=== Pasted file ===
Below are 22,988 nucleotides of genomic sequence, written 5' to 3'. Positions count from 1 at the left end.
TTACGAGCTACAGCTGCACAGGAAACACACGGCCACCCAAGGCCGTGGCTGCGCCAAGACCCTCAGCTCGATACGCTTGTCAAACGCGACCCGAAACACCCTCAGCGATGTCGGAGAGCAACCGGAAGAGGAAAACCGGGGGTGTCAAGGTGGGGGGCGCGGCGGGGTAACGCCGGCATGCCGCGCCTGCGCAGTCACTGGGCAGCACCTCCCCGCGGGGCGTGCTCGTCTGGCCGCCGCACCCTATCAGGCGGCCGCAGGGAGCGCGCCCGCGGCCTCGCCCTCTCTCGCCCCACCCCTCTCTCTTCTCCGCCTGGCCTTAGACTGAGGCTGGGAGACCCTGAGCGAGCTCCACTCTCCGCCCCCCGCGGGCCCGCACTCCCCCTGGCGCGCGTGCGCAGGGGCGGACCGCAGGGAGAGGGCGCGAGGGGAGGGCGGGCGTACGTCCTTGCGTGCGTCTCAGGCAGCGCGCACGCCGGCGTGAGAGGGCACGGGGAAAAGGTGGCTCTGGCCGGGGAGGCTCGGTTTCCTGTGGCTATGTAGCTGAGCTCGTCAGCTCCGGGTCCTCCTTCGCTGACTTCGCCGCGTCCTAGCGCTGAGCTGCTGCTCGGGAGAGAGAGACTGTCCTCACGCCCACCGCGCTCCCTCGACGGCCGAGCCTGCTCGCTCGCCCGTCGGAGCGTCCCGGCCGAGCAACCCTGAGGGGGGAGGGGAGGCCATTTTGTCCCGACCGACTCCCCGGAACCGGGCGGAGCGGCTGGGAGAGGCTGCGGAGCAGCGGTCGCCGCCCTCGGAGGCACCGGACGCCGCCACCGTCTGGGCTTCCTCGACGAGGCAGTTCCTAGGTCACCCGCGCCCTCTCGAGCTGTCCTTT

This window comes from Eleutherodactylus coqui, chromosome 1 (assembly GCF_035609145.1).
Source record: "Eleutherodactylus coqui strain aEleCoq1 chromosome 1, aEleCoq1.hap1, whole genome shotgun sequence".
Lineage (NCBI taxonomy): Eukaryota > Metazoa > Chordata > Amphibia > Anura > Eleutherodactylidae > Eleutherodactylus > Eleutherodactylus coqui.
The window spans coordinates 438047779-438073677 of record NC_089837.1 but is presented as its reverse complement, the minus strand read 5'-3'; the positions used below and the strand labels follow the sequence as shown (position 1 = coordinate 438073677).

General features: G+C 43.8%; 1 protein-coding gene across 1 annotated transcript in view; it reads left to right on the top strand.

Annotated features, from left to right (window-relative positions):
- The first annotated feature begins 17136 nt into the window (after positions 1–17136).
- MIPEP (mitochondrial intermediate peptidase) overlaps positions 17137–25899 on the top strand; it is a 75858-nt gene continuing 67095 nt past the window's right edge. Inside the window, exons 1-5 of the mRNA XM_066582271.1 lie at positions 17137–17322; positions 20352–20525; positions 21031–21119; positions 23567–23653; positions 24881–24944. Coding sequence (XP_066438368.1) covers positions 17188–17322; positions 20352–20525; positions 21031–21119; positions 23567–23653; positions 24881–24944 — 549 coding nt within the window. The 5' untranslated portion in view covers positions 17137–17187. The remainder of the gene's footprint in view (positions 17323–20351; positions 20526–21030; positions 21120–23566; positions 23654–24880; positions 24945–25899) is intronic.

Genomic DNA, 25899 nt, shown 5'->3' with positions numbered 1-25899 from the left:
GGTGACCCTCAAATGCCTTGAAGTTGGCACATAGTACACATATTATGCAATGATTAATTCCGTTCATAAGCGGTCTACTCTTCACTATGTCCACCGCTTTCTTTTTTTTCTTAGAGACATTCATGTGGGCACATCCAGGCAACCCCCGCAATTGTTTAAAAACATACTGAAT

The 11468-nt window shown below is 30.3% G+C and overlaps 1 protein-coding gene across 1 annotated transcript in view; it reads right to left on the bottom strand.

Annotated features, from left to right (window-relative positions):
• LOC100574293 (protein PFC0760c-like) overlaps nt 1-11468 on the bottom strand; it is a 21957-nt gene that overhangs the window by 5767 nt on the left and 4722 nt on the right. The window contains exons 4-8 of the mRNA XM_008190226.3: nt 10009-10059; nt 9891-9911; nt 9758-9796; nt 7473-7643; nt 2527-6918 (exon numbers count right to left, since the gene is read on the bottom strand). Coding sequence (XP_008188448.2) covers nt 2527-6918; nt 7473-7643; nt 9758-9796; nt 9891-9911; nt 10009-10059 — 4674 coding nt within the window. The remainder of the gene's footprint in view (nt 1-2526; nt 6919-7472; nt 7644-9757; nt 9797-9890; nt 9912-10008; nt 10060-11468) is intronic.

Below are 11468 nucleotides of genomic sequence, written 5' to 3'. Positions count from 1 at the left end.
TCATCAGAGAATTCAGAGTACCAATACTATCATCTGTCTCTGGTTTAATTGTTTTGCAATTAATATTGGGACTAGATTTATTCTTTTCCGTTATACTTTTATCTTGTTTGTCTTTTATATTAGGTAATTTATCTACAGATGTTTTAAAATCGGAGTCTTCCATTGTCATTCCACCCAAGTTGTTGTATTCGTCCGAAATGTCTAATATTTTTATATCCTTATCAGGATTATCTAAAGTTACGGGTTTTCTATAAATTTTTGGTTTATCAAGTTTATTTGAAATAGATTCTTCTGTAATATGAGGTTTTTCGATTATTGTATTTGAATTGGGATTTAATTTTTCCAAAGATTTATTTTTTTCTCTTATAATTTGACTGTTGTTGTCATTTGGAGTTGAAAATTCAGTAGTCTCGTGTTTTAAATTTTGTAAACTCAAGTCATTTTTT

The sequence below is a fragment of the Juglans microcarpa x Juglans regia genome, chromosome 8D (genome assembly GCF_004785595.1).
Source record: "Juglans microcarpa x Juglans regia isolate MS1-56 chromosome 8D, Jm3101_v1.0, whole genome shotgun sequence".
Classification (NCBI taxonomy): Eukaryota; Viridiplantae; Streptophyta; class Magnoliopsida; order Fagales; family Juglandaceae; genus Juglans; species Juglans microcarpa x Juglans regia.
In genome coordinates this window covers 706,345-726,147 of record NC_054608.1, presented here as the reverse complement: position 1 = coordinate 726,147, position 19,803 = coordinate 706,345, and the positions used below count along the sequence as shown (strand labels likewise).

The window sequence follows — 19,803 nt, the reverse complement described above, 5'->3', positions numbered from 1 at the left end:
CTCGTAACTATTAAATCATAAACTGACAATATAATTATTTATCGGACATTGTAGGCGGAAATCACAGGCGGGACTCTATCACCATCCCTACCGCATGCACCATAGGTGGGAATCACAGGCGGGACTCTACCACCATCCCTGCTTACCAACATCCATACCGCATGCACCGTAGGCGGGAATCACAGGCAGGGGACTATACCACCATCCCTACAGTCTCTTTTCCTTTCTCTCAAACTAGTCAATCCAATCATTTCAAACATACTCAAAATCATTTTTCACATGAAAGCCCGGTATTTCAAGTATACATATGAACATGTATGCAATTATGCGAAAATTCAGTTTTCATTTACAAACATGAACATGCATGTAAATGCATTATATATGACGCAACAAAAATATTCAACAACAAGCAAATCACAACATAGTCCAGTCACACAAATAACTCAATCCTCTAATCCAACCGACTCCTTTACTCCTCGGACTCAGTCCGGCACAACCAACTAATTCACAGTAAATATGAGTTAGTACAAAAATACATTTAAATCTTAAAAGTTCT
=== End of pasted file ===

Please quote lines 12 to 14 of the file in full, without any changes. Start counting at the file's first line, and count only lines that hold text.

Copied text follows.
GGTGACCCTCAAATGCCTTGAAGTTGGCACATAGTACACATATTATGCAATGATTAATTCCGTTCATAAGCGGTCTACTCTTCACTATGTCCACCGCTTTCTTTTTTTTCTTAGAGACATTCATGTGGGCACATCCAGGCAACCCCCGCAATTGTTTAAAAACATACTGAAT

The 11468-nt window shown below is 30.3% G+C and overlaps 1 protein-coding gene across 1 annotated transcript in view; it reads right to left on the bottom strand.

Annotated features, from left to right (window-relative positions):